https://www.eduzhai.net American Journal of Biomedical Engineering 2020, 10(2): 44-54 DOI: 10.5923/j.ajbe.20201002.03 Computational Analysis for the Influence of Physical Properties and Geometric Parameters on the Management of a Single-Phase Flow in a Multiple Infusion Connector System Mostafa Brik1,*, Souad Harmand1, Mony Girault2, Anne-Laure Metz2, François Rochiccioli2, Fabrice Lapeyre3, Jérome Clarysse3 1LAMIH UMR CNRS 8201, Département de Mécanique, UPHF, Le Mont Houy, Valenciennes, France 2VYGON, 8 Rue de Paris, Ecouen, France 3Centre Hospitalier de Valenciennes, Département Néonatalogie, Avenue Désandrouin, Valenciennes, France Abstract In this paper, we investigate the impact of physical properties as well as geometric parameters on the management of a single-phase flow of water and smof-lipid, respectively, in a multiple infusion connector system composed of four inlets and one outlet with an intermediate fluid collector (figure 2). This configuration is encountered mainly in intravenous (IV) infusion systems used in pediatric therapy. For a laminar, steady and incompressible flow, numerical simulations were conducted using the CFD software COMSOL Multiphysics for a maximum Reynolds number ratio varies from 0.24 to 240 (????2 , ????3 and ????4 are kept constant in this work, this makes the Reynolds ratio ????????∗ = ????1 ). ????2,3 ???????? 4 The numerical approach adopted in this study was validated with an analytical model (in-house code) developed on MATLAB. In the first part of this study, results reveal that while three of the injected flow-rates are kept constant, the more the flow-rate injected from the forth inlet is higher, the more the head loss provoked at the outlet branch together with the fluid collector is stronger. It’s also found that under the same flow conditions (Re1  240 corresponding to Q1  1000 ml/h), the flow of the smof-lipid is more stabilized than that of water. This is mostly due to the higher viscosity of the smof-lipid comparing to that of water which minimizes the spirals generation at the outlet of the collector. For Re1  240, it’s determined that the fluid separation at the outlet of the collector is intense and causes a huge pressure drop. This behavior is became less intense when a smoothing of 1mm is applied at the singularity of the collector, and clearly missed when the applied smoothing is up to 3.5mm (figure 12). At the end of this study, an investigation of the impact of the presence of a catheter on the head loss generated at the outlet branch as well as on the pressure inlets of the system is presented. It reveals that because of the small dimensions of the catheter especially his diameter (D = 0.17mm), a great difference is remarked in term of head losses and inlets pressure comparing to what is found without using a catheter. Keywords Drug infusion therapy, Bio-fluid dynamics, Fluid management, Comsol Multiphysics 1. Introduction Management of fluid flow is widely investigated in Pharmaceutical, biological and medical applications. In the former, it plays an enormous role where fluidic systems are essential for the validation of new molecules and drugs which is based mainly on the achievement of their new physical properties [1-3]. One of the principal lab applications of fluidic networks is the manipulation of dispersed multiphase flows. For that, the small-scale of the * Corresponding author: mbrik@uphf.fr (Mostafa Brik) Received: Sep. 24, 2020; Accepted: Oct. 21, 2020; Published: Dec. 28, 2020 Published online at https://www.eduzhai.net branches have led to a better control of small-sized bubbles and droplet which can be used later for studying fast organic reactions, production of small scale-particles and the creation of emulsions and foams [4-9]. For the continuous multiphase flows, such systems bring also new capabilities, especially for mixing substances encountered in chemical and biomedical applications [10-12]. In medicine, fluid flows is often encountered in different networks used in operating rooms for delivering drugs with very weak flow-rates or blood transmission in surgeries [13]. In neonatal nursing, fluidic networks are present in IV infusion systems that are utilized for feeding patient babies and supplying drugs with adjustable flow-rates [14]. In order to set up a network used in an IV infusion purposes, different components are used such as: simple branches, filters, American Journal of Biomedical Engineering 2020, 10(2): 44-54 45 valves… etc. In order to compose a system of two branches and one outlet, T, Y and specific junctions are often used. For more than two branches, different systems are used to connect each other such as: stopcock systems (multi-branches), multiple infusion connector system or multiline infusion vehicle [15]. Comparing the performance of the two former systems, it was found that using the conventional stopcock system could provoke a significant delay in delivering drugs than the multiple infusion connector system [16]. A precise administration of drugs with an IV infusion system is not depending just on the connection system used to link branches to each other; it depends also to how the fluid flow is controlled within the branches. Syringe pumps, peristaltic pumps and pressure controllers are the most common systems used for controlling flows in networks [17]. Due to their simplicity and their low price compared to the other flow control systems, syringe pumps are the most used for fluid management assays [18]. For better responsive, pulseless and stable flows, pressure controllers are preferable by researchers for lab experiences [18]. With the increasing efforts at developing functional micro-pumps, pressure driven flow is also amenable to miniaturization [19]. Several experimental studies have been performed recently in order to gather the advantages of syringe pumps and pressure controllers by proposing a feedback control of the pressure at the inlets of microfluidic systems [20]. It’s found that the latter could offer several capabilities such as: high flow stability and setup simplicity for low price comparing to other ordinary flow control methods cited above, together with a precise control of the interface position of two laminar flows, fine droplet generation, and particle manipulation [20]. Generally, in emergency cases, it’s paramount to administrate some substances and fluids as quickly as possible to the patient baby while other drugs and substances are passing with weak flow-rates. In such particular conditions the healthcare teams are missing the insurance if that the drugs injected with weak flow-rates have been correctly administrated to the patient or not. This makes it important to study the behavior of the fluid flow within the different component of the infusion network. Focusing on the multi-infusion connector (shown in figure 1), a series of numerical simulations are performed in this work to study the management of a steady single-phase flow in the range of maximum Reynolds number ratios Re* varies from 0.24 to 240 Corresponding to Q1  1 to 1000ml/h). Keeping three of the injected flow-rates constant (????2, ????3 and ????4), we first investigate the influence of the flow-rate injected from the inlet 1 in one hand, on the head loss provoked at the outlet branch composed of the collector and the outlet pipe and in the other hand on the fluid separations and the returning flows caused by the hard increasing of the flow-rate in one branch while keeping the other flow-rates constant. After that, we study the impact of the fluid viscosity on the fluid separation at the outlet of the collector as well as on the head loss at the outlet branch. Focusing on the case where ????1 = 1000ml/h, we’ve determined how the form of the collector could minimize and eliminate the remarkable fluid separation, returning flows in the other branches where the weak flow-rates are injected. For that, we’ve applied a smoothing of 1mm and 3.5mm to the singularity of the collector and carried out numerical simulations for each case. At the final section of this work, the influence of adding an extender and a catheter to the configuration on the head loss generated in the outlet branch (outlet pipe + extender + catheter) as well as on the pressures that should be imposed at the inlets is investigated. 2. Description of the Numerical Model 2.1. Geometric Configuration Figure 1 presents a descriptive of different venous access and multiple connectors used to set up an infusion network [21]. As cited above, we focus in this study on the multi-infusion connector which used mainly to connect multiple branches containing different drugs and solutions and injected with different flow-rates. Figure 1. Example of venous access and multiple drug administration devices [21] 46 Mostafa Brik et al.: Computational Analysis for the Influence of Physical Properties and Geometric Parameters on the Management of a Single-Phase Flow in a Multiple Infusion Connector System As shown in figure 2, the geometric configuration used in the study is presented by a 3D multiple infusion connector system composed with four inlets, a liquid collector which gathers different fluids injected before rejecting the mixture through an outlet branch. All the inlet branches have the same diameter ???????? = 1.5mm, while the outlet branch has a diameter ???????? = 1.75mm. In order to insure that the inlets flows have reached the steady state before getting to the collector, their length L1-4 are chosen to be many times their diameter (????1−4= 10mm). The length of the outlet branch L5, is taken as ????5 = 30mm. Table 1. Shows the physical properties of the fluids used in this study (water and smof-lipid) Propriety Density, ???? Viscosity, ???? Water 1000 [kg/m3] 0.001 [Pa*s] Smof-lipid 817 [kg/m3] 0.00227 [Pa*s] Table 1: physical proprieties of the fluids used in the simulations. 3. Results and Discussion 3.1. Grid Independence Test Figure 2. Isometric and face views of the 3D geometric configuration used in the numerical study 2.2. Equations Governing the Problem and Boundary Conditions The numerical resolution of the single-phase flow in pipes is based mainly on the obtaining of the velocity field and pressure distribution in the computational domain. Without taking into account the buoyancy and gravity forces, and for a laminar, steady and incompressible flow, Comsol Multiphysics 4.3a CFD software is used to resolve the mass conservation as well as the momentum equations (Navier-Stokes) for 3D cylindrical coordination. The specific resolved equations are given as follows: Continuity equation: ????. ???? = ???? (1) Conservation equation of momentum: ????. ???? ???? = − ???? ???????? + ???????????????? (2) ???? The flow of a fluid through a pipe can be characterized by the Reynolds number “Re”, defined as: ???????? = ???????? (3) ???? Where V, ????, ????, ???? and D represent the fluid velocity, density, pressure, kinematic viscosity and channel diameter, respectively. According to the utility, various boundary conditions are used in this study. A non-slip condition was imposed at different walls of the geometry, while the velocity inlet condition has been imposed at the inlet of the branches. At the exit of the outlet branch, the outlet pressure condition (P = 0) has been fixed. Figure 3. Created mesh used for the 3D numerical study Figure 4. Velocity profile at the middle line of the confluence pipe in function with different mesh size Preliminary numerical simulations were carried out in this study to get the optimum number of grids for the computation domain. This will insure the mesh independency of the numerical solution. Three different mesh densities, whereby the number of grids ranges from 277000 to 2297352, are tested for the studied configuration. Figure 3 shows an irregular mesh that can be created for the numerical study using Comsol Multiphysics 4.3a. The dimensionless velocity obtained for each grid number is presented in figure 4. As can be seen, as the number of cells increased, numerical results became more and more accurate and close to each other. For a number of grids between 900000 and 2300000, the numerical solution does not relatively change but the computational time increases significantly. So that, in order to optimize the computational American Journal of Biomedical Engineering 2020, 10(2): 44-54 47 time as well as the memory power of the machine, a mesh grid number of 1126690 cells is used for further simulations in this study. 3.2. Model Validation In order to validate our model, numerical results were compared to analytical results obtained from an in house code. The letter has been worked out on MATLAB in order to study the fluid flow inside microfluidic networks. Therefore, different flow parameters can be obtained analytically with the in-house code, such as, velocity profile, pressure distribution and the head loss generated in different branches of the network. The validation was realized for a laminar fluid flow passes through the outlet pipe of the configuration, with a Reynolds number in the range of Re = 41. Figure 5 shows the dimensionless velocity profile along the middle line at the outlet of the confluence pipe obtained numerically and analytically. As can be seen from the figure, good agreement is observed between different results. A very slight deviation was remarked for the dimensionless velocity at the centerline (at x*=1, U* (analytical) = 2, and U* (numerical) = 1.97), which might come from numerical errors due to the chosen numerical scheme used in the elaborated model. Figure 5. Comparing between dimensionless numerical and analytical velocity profiles along the middle line at the outlet Thereafter, the study was extended in order to investigate the influence of different flow parameters like: the imposed flow-rate at the inlets, the viscosity of the used fluid as well as other geometric parameters on the behavior of the single-phase fluid flow within the studied configuration. 3.3. The Variation of the Injected Flow-Rate In many real cases encountered in intravenous infusion systems, the flow-rate injected from the inlets undergoes some variation in order to administrate or eliminate drugs. In order to study the effect of this variation on the fluid flow (water) behavior within the studied configuration, a series of numerical simulations have been carried out. Fixing a constant injected flow-rate at three inlets (????2 = ????3 = ????4 = 1ml/h), the variation of the flow-rate has been applied just at the inlet 1. Several flow-rates have been used; ????1 = 1, 50, 200 and 1000ml/h. Figure 6 illustrates the behavior of the fluid flow at the exit of the collector. As can be observed, the more the flow-rate imposed at the inlet 1 increases, the more the fluid tends to escape faster from the collector. It’s also illustrated that the fluid separation becomes more and more remarkable for higher flow-rates ????1. This behavior is considered as an additional source of the pressure drop provoked by the fluid passage through the branch. Figure 7 depicts the influence of the increasing of the flow-rate injected from the inlet 1 on the total head loss generated at the outlet branch (the sum of minor and major head losses from the collector to the exit of the outlet branch). As presented in the figure, the total head loss at the outlet branch is impacted directly by the variation of the flow-rate injected from the inlet 1 (from 0.15 [Pa] for ????1 = 1ml/h to 48 [Pa] for ????1 = 1000ml/h). It’s shown likewise that for weak variations of ????1 (between 1ml/h and 200ml/h), the minor head loss generated by the passage of the fluid through the collector stills relatively small (from 0 to 0.6 [Pa], as illustrated in the framed parts), contrary to the case where ????1 takes high values ( ????1 = 1000ml/h). The fluid flow, in this case, provokes relatively a significant minor head loss (framed part) as illustrated in figure 7b (about 10 [Pa]). In addition to that, applying a higher flow-rate at the inlet 1 causes other serious problems for the fluid management within the studied infusion connector system. Figure 8 demonstrates the velocity arrows (8a and 8b) at the adjacent inlets (inlet 2, 3 and 4 in figure 2) and streamlines (8c) at the outlet of the collector for ????1 = 1000ml/h. It’s proved from figure 8a that for such high flow-rate, the fluid 1 (injected at inlet 1) is entering and returning through inlets 2, 3 and 4 provoking a blockage of the fluid injected there. Figure 6. Velocity fields at the collector in function with ????1 the injected flow-rate at the inlet 1 (????2 = ????3 = ????4 = 1ml/h) 48 Mostafa Brik et al.: Computational Analysis for the Influence of Physical Properties and Geometric Parameters on the Management of a Single-Phase Flow in a Multiple Infusion Connector System Figure 7. Total head losses provoked at the outlet branch in function with the flow-rate imposed at the inlet 1; ????1 = 1ml/h; 50ml/h; 200ml/h and 1000ml/h Figure 8. Effect of the higher flow-rate injected from the inlet 1 (????1 = 1000ml/h); a) fluid returning provoked at the adjacent branches (2, 4); b) fluid separation and blockage of the branch 3; c) spirals generated at the outlet of the collector Such issue leads to wrong estimations of drug quantities administered using the multiple infusion connector system when a high flow-rate is injected in one inlet. Figure 8b depicts that fluid separation at the outlet of the collector causes a generation of backflows (framed part) which generates further head losses as presented above. On the other side, the fluid instability allows to product strong spirals at the outlet of the collector which could cause some structural problems to the interior surface of the outlet branch due to the higher shear stress generated by the spiral. 3.4. Effect of the Fluid Viscosity As cited above, two fluids have been used in this study, water and smof-lipid, where their physical properties are listed in table 1. As many problems have been remarked in the previous part for ????1 = 1000ml/h, we’ve focused in this part on the influence of the fluid viscosity on the head loss generated in the outlet branch as well as in the inlet branches under this flow condition ( ????1 = 1000ml/h). Figure 9 illustrates the variation of the dimensionless total head loss along the outlet branch in function with the fluid used in the study (water and smof-lipid). It’s shown that the pressure drop behavior of the smof-lipid is smoother than that of water. The latter undergoes a strong pressure drop just after the outlet of the collector (framed part) before taking back it pace and stabilizing along the remaining part of the outlet branch. In contrast, the smof-lipid flow generates a stabilized head loss from the collector to the exit of the outlet branch. The deference between these behaviors is due to the intensity of spirals generated at the outlet of the collector for both fluids. From figure 10, it’s observed that the flow instability (spirals) is presented significantly in the water flow comparing to the smof-lipid and this is caused principally by the fact that the smof-lipid is more viscous than water, which makes it separation at the outlet of the collector less strong and generates less intense spirals leading to a smooth head loss behavior. As discussed above, the application of high water flow-rate ????1 = 1000ml/h has provoked a fluid rising and returning in the adjacent inlet branches which leads to an intense blockage and stagnation of the flow comes from them. In the following, the effect of the fluid viscosity on the fluid rising and returning as well as on the head loss provoked in the inlets branches has been investigated. Figure 11a shows clearly the fluid 1 passing through branches 2 and 4 and returning there (framed part in figure 11a). This provokes a blockage of the passage of fluids that supposed to be injected through these branches. On the other side, figure 11b presents the smof-lipid behavior under the same flow conditions ????1 = 1000ml/h, where a very small fluid quantity is passing through adjacent branches and a very slight blockage is provoked (framed part in figure 11b). American Journal of Biomedical Engineering 2020, 10(2): 44-54 49 Figure 9. Variation of the dimensionless total head loss in the outlet branch in function of the used fluid (water and smof-lipid) Figure 10. Spirals generated at the outlet of the collector; a) water; b) smof-lipid Figure 11. Influence of the higher flow-rate injected from inlet 1 (????1 = 1000ml/h) on the blockage provoked at the adjacent inlets (inlets 3 and 4) for two used fluids; a) water; b) smof-lipid 50 Mostafa Brik et al.: Computational Analysis for the Influence of Physical Properties and Geometric Parameters on the Management of a Single-Phase Flow in a Multiple Infusion Connector System 3.5. Effect of the Fluid Collector Form In order to examine the influence of the form of the fluid collector on the head loss generated in the outlet pipe as well as on the inlet branches, a series of numerical simulations have been carried out. Keeping the same branches dimensions as used in the previous section, three forms of the collector have been utilized (figure 12). Figure 12. Different fluid collector forms used in the numerical simulations Figure 13. Variation of the dimensionless head loss along the outlet branch using water The first is the original one that is used before, the second and the third forms have undergone a smoothing of 1mm and 3.5mm, respectively. For a water flow-rate ????1 = 1000ml/h, figure 13 presents the variation of the dimensionless head loss along the outlet branch for the three collector forms. It’s shown that without smoothing the singularity (framed parts in figure 11), instability is remarked in the behavior of the head loss provoked at the outlet of the collector. In contrast, other forms where a smoothing of 1mm and 3.5mm is respectively applied show more stability in term of head losses. This is mainly due to the changes on the form that undergone the singularity at the outlet of the collector which lead to a better absorbing of the fluid impact and minimizing the fluid separation intensity before mixing with other fluids and going out through the outlet branch. Figure 15 presents the pressure cartography which illustrates the fluid impact on the collector for each form shown above (figure 12). It’s depicted that without using any smoothing, fluid impacts strongly on the collector which generates backflows at the outlet of the collector what is illustrated by the negative pressure in figure 15a. It’s depicted that the fluid impact weakens when the singularity of the collector is smoothed with 1mm and weakens more and more when it smoothed with 3.5mm. It’s also proved that smoothing the collector with 1mm allows minimizing the backflow provoked at the outlet (figure 15b) and eliminating it for complete smoothing (figure 15c). Smoothing the singularity of the collector reveals as well an influence on the fluid returning and the blockage of other branches as shown in figure 16. It’s depicted from the top part of the figure that in case of not applying a smoothing of the singularity or for less intense smoothing (1mm), the fluid injected from inlet 1 is intensely returning through the adjacent branches 2 and 4 which provokes a hard blockage and stagnation of the fluid injected through. These behaviors are relatively missed when a significant smoothing (3.5mm) on the collector singularity is applied where the fluid returning is weaker than what was found previously. Figure 14. Velocity cartography illustrating the impact of the singularity smoothing on the fluid separation at the outlet of the collector Figure 15. Pressure cartography illustrating the higher fluid flow impact on the collector American Journal of Biomedical Engineering 2020, 10(2): 44-54 51 Moreover, the figure 16 (bottom) illustrates that comparing to branches 2 and 4, and because it’s further from the inlet 1, a very slight returning and blockage is remarked at the branch 3 when the singularity is not or smoothed with 1mm. In contrast, when the collector singularity is smoothed with 3.5 mm, the blockage and the fluid returning is missed. 3.6. Presence of the Catheter In this section, we investigate the influence of the presence of a catheter on the head loss provoked at the system as well as on the pressures applied at the inlets. Figure 17 presents the new configuration used in this study which composed of the previous one connecting to a new part containing two branches; the first is an extender of ????6 = 10mm and ????6 = 0.55mm, and the second is a catheter of ????7 = 15mm and ????7 = 0.17mm. As new parts are added to the preveous configuration, the meshing that applied to this new geometry is increased to be about 1380625 nodes. The influence of adding the new parts on the head loss provoked at the outlet branch which is, so, composed of three parts (Branch 5 + extender 6 + catheter 7) is presented in figure 18. As depicted in the preveous section (without using the catheter), the head loss is strongly impacted by the flow-rate imposed at the inlet 1. Figure 16. Velocity arrows showing the fluid returning and branches blockage depending on the form of the collector Figure 17. New configuration used in the second part of the study 52 Mostafa Brik et al.: Computational Analysis for the Influence of Physical Properties and Geometric Parameters on the Management of a Single-Phase Flow in a Multiple Infusion Connector System Figure 18. Head loss provoked at the outlet branch (Branch 5 + extender + catheter) Comparing to what was found preveously without adding the new parts to the configuration, the histogram presented in figure 19 reveals that the pressure that should be imposed at the inlets in order to ensure accuratly the desired flow-rate of ????1 = 10ml/h increases enormously when the extender and the catheter are present (about 2829,4 [Pa] is applied at inlet 1 vs 1,09 [Pa] without using the extender and the catheter). This is caused mainly by the small diameter of the extender and the very small diameter of the catheter which will resist the passage of the fluid through it and so, the system needs much more energy (Pressure) to garantee the continuity of the flux. Figure 19. Pressures applied at the inlets of the system depending on the using of the extender and the catheter Figure 20. Evolution of the head loss at the outlet branch (Branch 5 + extender + catheter); a) ????1 =10ml/h; b) ????1 =50ml/h; c) ????1 =100ml/h; d) ????1=1000ml/h American Journal of Biomedical Engineering 2020, 10(2): 44-54 53 The influence of the flowing fluid viscosity on the head loss generated in the outlet branch (Branch 5 + extender + catheter) is depicted in figure 20 for different flow-rates imposed at the inlet 1 (????1 = 10, 50, 100 and 1000ml/h). Fluids used herein are water and smof-lipid where the physical properties are cited in table 1. It’s shown that the maximum head loss ratio (????∗ = ???????????????????????????? ???????????????? ) ???????????????? ???????????????? −???????????????????? decreases proportionally ???????????????????????????? ???????????????? ???????????????? ???????????????????? with the flow-rate imposed at the inlet 1 (from ????∗ = 2.21 for ????1 = 10ml/h to ????∗ = 1.34 for 100ml/h). For a very high flow-rate ????1 = 1000ml/h, the head loss provoked for the water flow is greater than that obtained with the smof-lipid flow despite the fact that the viscosity of the latter is greater than that of the former. As proved previously, the higher viscosity of the smof-lipid led it behavior to be more stable which explained the fact that spirals generated by the passage of water through the collector are more intense than that generated by smof-lipid and this provokes a huge minor head losses that will be added to the major head losses. This explains why ????∗ decreases with the increasing of the flow-rate injected from inlet 1. 4. Conclusions In this study, the impact of fluid properties and geometric parameters on the total head losses provoked in the outlet branch of a multiple infusion connector system as well as on the pressures that should be imposed at the inlets of the system is investigated. For a range of a maximum Reynolds number ratio Re* varies from 0.24 to 240, numerical simulations were performed for a laminar, steady and incompressible flow. The results are as follows. For the water flow, it’s found that the total head loss in the outlet branch of the system is impacted strongly by the flow-rate that passes through. It’s revealed that the more the flow-rate is greater, the more the minor head loss provoked by the fluid collector is higher. Some flow problems are also appearing like: fluid returning in the other branches which provokes a blockage of these branches and a stoppage of the flow passing through for Re* = 240 corresponding to ????1 = 1000ml/h. This huge minor pressure drops are due mostly to the singularity located at the outlet of the collector which provoke a strong separation of the fluid. Fixing the flow conditions at Re* = 240, it’s depicted that the flow of water generates intense spirals and instabilities at the outlet of the collector, contrary to flow of smof-lipid which is more stable and produces less intense spirals. This is caused by the higher viscosity of the smof lipid which prevents the separation and so decreases the minor head losses. After that, a series of numerical simulations are carried out in order to examine the influence of the smoothing of the singularity on the total head loss at the outlet branch. It’s illustrated that changing relatively the form of the collector by smoothing it singularity with 1mm prevents relatively the water flow separation which allows to diminishing the total head loss as well as the fluid returning and the branches blockage. Furthermore, when a smoothing with 3.5mm is applied, it’s observed that the total head loss is decreased and the other flow problems are missed. In the second part of this work, the impact of adding new elements like an extender together with a catheter to the configuration on the total head loss in the outlet branch (Branch 5 + extender + catheter) is investigated. It’s found that the small diameter of the extender and the very small diameter of the catheter push the system to generate much more head loss than what was found in the first case (without adding the new parts). This means that the pressures that should be imposed at the inlets of the system are greater than what is found in the absence of the extender and the catheter. Finally, comparing between the smof-lipid and the water flow for higher flow-rate imposed at inlet 1 (Re* = 240 corresponding to ????1 = 1000ml/h), and despite the fact that the smof-lipid viscosity is greater than that of water, it’s remarked that without smoothing the collector singularity, the more the flow-rate imposed at the inlet 1 is increased, the less is the head loss ratio ????∗ = ???????????????????????????? ???????????????? ???????????????? ???????????????? −???????????????????? . This is due mostly the ???????????????????????????? ???????????????? ???????????????? ???????????????????? behavior of the smof-lipid that has a higher viscosity than water which led the flow to avoid the separation at the outlet of the collector and generates less intense spirals, contrary to water which undergoes a strong fluid separation at higher flow-rates and produces more intense spirals which provokes a huge total head losses even more than the smof-lipid. REFERENCES [1] Sarrazin F. et al., (2006) “Micro-drops approach in micro-reactors: mixing characterization”. LA HOUILLE BLANCHE / N° 3. [2] Whitesides G. M., (2006) “The origins and the future of microfluidics”. Nature Rev., 442 (7101), 368-373. [3] Dittrich, P. S. & Manz, A., (2006) “Lab-on-a-chip: microfluidics in drug discovery". Nature Rev. Drug Discov. 5, 210–218. [4] Gao J. et al., (2001) “Integrated microfluidic system enabling protein digestion, peptide separation, and protein identification”. Analytical Chemistry 73, 2648-2655. [5] Jiang Y. et al., (2001) “Integrated plastic microftuidic devices with ESI-MS for drug screening and residue analysis”. Analytical Chemistry 73, 2048-2053. [6] Sia, S. K. & Whitesides, G. M., (2003) “Microfluidic devices fabricated in poly (dimethylsiloxane) for biological studies”. Electrophoresis 24, 3563–3576. [7] Hatch A. et al., (2001) “A rapid diffusion immunoassay in a T-sensor”. Nature Biotechnology 19, 461-465. [8] Stone H. A. et al., (2004) “Engineering flows in small devices: microfluidics towards a lab-on-a-chip”. Ann. Rev. Fluid Mech. 36, 381-411. [9] Kameoka J. et al., (2001) “A polymeric microfluidic chip for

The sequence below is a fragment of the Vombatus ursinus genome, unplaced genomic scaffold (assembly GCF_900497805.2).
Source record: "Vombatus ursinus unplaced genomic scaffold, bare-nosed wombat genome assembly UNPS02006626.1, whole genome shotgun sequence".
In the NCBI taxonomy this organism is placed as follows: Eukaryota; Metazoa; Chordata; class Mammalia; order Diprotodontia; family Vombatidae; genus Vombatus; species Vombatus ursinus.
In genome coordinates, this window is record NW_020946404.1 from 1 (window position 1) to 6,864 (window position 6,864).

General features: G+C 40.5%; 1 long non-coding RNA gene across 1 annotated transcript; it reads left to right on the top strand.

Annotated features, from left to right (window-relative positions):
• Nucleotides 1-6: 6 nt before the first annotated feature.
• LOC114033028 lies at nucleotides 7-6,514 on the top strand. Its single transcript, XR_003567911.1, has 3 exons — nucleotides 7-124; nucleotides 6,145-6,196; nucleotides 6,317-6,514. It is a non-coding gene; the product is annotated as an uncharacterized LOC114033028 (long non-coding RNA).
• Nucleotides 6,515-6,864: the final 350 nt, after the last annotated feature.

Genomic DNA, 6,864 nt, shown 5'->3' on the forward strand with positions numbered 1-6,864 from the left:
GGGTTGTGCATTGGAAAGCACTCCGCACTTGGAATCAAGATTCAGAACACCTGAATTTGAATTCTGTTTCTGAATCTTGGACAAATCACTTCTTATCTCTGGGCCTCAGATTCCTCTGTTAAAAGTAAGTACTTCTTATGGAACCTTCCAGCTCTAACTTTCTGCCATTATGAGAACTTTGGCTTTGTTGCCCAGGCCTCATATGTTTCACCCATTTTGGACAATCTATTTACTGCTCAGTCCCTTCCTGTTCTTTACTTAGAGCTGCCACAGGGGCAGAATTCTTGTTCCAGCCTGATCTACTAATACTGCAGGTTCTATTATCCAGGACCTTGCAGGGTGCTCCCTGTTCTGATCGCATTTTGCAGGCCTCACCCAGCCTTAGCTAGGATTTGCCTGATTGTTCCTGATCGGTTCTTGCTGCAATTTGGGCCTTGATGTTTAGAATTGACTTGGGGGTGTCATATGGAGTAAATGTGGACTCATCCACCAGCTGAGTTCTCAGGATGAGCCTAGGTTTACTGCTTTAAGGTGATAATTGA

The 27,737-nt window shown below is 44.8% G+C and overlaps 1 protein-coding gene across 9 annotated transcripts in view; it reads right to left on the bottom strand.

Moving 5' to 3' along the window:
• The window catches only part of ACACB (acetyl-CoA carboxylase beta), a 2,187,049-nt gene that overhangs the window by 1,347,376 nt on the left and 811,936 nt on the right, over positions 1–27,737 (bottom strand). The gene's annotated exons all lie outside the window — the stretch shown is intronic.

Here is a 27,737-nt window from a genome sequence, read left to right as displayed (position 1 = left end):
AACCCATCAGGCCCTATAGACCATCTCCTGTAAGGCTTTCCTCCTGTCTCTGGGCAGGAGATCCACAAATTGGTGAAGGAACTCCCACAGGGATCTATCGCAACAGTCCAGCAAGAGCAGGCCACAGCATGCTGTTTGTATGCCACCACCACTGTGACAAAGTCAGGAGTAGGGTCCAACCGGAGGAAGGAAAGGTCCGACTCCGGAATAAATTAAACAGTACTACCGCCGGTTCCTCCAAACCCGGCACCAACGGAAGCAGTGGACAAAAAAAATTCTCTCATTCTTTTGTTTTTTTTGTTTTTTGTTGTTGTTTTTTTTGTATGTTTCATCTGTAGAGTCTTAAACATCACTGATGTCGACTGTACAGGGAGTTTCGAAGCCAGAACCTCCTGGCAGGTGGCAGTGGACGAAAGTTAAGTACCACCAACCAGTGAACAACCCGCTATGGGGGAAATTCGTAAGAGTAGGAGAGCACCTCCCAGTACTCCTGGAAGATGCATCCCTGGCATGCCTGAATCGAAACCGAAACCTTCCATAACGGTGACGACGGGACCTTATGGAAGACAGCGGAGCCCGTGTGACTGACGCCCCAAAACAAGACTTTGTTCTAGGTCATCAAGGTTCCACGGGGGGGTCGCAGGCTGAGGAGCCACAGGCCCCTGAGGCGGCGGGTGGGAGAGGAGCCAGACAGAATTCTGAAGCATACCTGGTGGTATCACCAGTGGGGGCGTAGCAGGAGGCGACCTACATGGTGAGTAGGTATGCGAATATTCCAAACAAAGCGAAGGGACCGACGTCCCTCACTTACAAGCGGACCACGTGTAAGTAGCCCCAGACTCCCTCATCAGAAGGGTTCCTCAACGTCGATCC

... pages left unread,continue reading

Document pages: 11 pages

Please select stars to rate!

         

0 comments Sign in to leave a comment.

    Data loading, please wait...
×